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Inertia and Overwithholding: Explaining the Prevalence of Income Tax Refunds

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  • Damon Jones
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    Abstract

    Over three-quarters of US taxpayers receive income tax refunds, which are effectively zero-interest loans to the government. Previous explanations include precautionary and/or forced savings motives. I present evidence on a third explanation: inertia. I find that following a change in tax liability, prepayments are only adjusted by 29 percent of the tax change after one year and 61 percent after three years. Adjustment increases with income and experience, and for EITC recipients, I rule out adjustment greater than 2 percent. Thus, policies affecting default-withholding rules are no longer neutral decisions, but rather, may affect consumption smoothing, particularly for low-income taxpayers. (JEL D14, H24, K34)

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    Bibliographic Info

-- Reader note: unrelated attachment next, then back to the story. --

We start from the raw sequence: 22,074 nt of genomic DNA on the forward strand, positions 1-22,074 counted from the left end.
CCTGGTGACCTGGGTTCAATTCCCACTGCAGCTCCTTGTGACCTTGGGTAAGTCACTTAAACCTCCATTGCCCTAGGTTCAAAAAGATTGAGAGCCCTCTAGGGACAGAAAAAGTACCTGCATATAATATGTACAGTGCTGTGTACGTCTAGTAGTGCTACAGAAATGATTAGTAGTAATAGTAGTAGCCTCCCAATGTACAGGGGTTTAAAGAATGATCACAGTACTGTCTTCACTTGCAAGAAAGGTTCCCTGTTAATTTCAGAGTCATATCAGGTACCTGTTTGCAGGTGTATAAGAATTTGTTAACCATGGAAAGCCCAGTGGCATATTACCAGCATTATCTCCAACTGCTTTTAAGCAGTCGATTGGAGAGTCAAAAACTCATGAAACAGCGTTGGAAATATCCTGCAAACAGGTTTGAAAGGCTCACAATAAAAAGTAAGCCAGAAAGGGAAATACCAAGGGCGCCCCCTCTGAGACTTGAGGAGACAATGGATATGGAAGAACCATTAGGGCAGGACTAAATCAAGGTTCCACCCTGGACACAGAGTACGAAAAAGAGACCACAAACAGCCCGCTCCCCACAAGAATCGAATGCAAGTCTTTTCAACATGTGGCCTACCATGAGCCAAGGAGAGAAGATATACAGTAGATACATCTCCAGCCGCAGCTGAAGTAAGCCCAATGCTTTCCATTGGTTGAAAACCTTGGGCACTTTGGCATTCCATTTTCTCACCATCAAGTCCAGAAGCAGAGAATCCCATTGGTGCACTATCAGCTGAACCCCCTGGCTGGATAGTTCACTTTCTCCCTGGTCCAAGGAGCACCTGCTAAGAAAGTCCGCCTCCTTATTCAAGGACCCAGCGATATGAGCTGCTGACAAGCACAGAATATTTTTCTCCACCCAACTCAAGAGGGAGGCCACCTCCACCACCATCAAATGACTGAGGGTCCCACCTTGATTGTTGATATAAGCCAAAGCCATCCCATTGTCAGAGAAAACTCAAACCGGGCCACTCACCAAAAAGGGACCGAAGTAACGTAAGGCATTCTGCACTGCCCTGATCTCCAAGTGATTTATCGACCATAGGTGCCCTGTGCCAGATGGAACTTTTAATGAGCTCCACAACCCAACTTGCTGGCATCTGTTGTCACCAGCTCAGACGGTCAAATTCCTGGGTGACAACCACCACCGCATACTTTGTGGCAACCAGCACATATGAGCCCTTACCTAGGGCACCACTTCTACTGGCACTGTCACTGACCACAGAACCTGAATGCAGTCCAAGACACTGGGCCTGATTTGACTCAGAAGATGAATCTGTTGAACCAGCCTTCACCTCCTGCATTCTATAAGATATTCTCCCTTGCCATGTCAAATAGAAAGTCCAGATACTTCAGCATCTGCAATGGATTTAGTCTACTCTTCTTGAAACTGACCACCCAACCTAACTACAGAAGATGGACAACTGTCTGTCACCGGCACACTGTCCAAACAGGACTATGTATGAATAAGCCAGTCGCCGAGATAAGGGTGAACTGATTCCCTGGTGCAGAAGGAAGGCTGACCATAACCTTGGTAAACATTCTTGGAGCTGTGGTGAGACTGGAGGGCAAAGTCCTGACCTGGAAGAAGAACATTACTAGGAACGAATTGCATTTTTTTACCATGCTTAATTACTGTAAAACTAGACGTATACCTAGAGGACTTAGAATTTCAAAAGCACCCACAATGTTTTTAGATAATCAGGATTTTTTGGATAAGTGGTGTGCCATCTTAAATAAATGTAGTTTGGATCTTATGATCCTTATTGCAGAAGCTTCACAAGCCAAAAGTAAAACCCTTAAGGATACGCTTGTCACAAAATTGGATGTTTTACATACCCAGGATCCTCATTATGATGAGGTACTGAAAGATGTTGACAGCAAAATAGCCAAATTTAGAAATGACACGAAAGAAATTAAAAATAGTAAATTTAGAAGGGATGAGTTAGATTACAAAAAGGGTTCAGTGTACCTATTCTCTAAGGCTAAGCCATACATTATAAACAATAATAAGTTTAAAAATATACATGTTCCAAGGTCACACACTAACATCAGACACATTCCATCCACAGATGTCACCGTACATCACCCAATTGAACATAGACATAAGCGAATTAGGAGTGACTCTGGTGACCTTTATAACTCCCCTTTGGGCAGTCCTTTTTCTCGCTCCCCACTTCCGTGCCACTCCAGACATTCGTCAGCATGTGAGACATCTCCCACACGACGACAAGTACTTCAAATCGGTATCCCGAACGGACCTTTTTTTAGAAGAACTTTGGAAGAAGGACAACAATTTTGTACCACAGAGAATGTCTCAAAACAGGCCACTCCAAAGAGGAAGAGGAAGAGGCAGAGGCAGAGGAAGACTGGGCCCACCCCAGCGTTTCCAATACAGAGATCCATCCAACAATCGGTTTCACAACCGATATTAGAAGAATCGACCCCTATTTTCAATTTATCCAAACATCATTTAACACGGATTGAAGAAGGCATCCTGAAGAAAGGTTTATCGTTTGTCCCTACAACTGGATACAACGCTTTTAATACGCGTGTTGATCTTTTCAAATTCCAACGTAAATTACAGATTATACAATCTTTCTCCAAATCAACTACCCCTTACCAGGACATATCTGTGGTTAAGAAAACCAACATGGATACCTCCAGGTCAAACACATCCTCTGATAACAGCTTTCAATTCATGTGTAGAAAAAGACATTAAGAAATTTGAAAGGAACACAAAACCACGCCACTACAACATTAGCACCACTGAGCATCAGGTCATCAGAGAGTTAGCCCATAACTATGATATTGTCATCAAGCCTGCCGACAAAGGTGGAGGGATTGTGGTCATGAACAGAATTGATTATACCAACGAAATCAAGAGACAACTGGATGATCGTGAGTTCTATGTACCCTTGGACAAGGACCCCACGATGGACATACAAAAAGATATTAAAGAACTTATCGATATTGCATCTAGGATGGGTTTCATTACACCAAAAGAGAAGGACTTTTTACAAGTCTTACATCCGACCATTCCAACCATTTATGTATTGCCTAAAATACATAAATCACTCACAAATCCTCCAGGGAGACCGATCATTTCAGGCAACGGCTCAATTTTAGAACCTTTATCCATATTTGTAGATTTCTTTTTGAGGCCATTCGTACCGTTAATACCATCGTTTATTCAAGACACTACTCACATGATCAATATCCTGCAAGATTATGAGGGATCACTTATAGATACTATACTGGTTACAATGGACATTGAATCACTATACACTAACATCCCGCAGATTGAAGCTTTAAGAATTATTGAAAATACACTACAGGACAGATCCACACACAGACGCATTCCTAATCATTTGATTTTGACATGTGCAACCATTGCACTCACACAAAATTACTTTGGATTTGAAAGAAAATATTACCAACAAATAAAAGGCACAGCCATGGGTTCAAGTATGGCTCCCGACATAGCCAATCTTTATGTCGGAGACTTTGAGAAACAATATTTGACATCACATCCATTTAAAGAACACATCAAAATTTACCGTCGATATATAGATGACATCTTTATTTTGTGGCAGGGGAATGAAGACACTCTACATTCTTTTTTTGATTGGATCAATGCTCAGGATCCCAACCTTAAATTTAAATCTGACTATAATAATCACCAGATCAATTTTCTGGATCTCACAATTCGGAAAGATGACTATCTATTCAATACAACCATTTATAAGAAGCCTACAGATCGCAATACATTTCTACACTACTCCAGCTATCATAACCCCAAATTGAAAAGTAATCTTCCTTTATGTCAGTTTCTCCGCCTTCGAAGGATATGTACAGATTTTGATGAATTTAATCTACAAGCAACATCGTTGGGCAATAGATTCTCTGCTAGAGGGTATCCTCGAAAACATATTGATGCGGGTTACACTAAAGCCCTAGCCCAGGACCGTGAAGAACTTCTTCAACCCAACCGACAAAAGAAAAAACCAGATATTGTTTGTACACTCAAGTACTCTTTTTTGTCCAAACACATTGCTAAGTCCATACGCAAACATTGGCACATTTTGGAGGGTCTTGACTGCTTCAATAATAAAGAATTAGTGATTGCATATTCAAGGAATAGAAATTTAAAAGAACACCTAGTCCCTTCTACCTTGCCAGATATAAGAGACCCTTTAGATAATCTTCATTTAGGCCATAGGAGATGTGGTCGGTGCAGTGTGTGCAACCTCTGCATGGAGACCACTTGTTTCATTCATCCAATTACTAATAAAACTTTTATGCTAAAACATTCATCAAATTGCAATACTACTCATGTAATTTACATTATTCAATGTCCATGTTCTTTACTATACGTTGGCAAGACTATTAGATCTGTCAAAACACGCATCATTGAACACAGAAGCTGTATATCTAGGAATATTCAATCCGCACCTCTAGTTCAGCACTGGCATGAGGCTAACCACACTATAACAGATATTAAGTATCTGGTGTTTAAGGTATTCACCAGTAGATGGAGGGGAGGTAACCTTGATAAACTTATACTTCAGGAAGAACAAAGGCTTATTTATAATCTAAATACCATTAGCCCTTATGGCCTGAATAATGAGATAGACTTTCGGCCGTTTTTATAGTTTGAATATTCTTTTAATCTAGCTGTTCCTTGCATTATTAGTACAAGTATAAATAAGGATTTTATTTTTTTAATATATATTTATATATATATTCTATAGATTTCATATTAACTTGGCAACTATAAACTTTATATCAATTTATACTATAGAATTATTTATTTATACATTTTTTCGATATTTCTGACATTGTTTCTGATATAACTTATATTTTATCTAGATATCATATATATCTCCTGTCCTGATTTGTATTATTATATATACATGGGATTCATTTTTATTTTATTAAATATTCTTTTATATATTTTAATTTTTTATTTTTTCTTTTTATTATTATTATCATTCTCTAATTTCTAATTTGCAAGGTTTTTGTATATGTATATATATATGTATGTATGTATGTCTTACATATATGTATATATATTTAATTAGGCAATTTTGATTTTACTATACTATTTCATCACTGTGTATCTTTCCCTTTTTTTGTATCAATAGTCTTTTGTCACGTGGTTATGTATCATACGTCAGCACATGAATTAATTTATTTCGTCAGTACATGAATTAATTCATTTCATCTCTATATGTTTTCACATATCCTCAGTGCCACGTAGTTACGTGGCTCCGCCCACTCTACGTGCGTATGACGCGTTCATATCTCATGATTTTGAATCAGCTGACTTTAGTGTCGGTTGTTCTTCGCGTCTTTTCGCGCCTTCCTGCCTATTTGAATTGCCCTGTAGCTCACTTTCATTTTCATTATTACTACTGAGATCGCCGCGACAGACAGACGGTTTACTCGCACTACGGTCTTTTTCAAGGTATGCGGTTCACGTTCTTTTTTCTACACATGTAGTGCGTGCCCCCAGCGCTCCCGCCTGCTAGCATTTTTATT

Article provided by American Economic Association in its journal American Economic Journal: Economic Policy.

    Volume (Year): 4 (2012)
    Issue (Month): 1 (February)
    Pages: 158-85

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    Handle: RePEc:aea:aejpol:v:4:y:2012:i:1:p:158-85

    Note: DOI: 10.1257/pol.4.1.158
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    Cited by:
    1. Jacob, Martin & Alstadsæter, Annette, 2013. "Payout policies of privately held firms: Flexibility and the role of income taxes," arqus Discussion Papers in Quantitative Tax Research 152, arqus - Arbeitskreis Quantitative Steuerlehre.
    2. Annette Alstadsæter & Martin Jacob, 2013. "The effect of awareness and incentives on tax evasion," Working Papers, Oxford University Centre for Business Taxation 1314, Oxford University Centre for Business Taxation.
    3. Sara LaLumia & James Sallee, 2011. "The Value of Honesty: Empirical Estimates from the Case of the Missing Children," Department of Economics Working Papers 2011-05, Department of Economics, Williams College.
    4. Annette Alstadsæter & Martin Jacob, 2013. "Who Participates in Tax Avoidance?," CESifo Working Paper Series 4219, CESifo Group Munich.
    5. Dayanand S. Manoli & Nicholas Turner, 2014. "Cash-on-Hand & College Enrollment: Evidence from Population Tax Data and Policy Nonlinearities," NBER Working Papers 19836, National Bureau of Economic Research, Inc.

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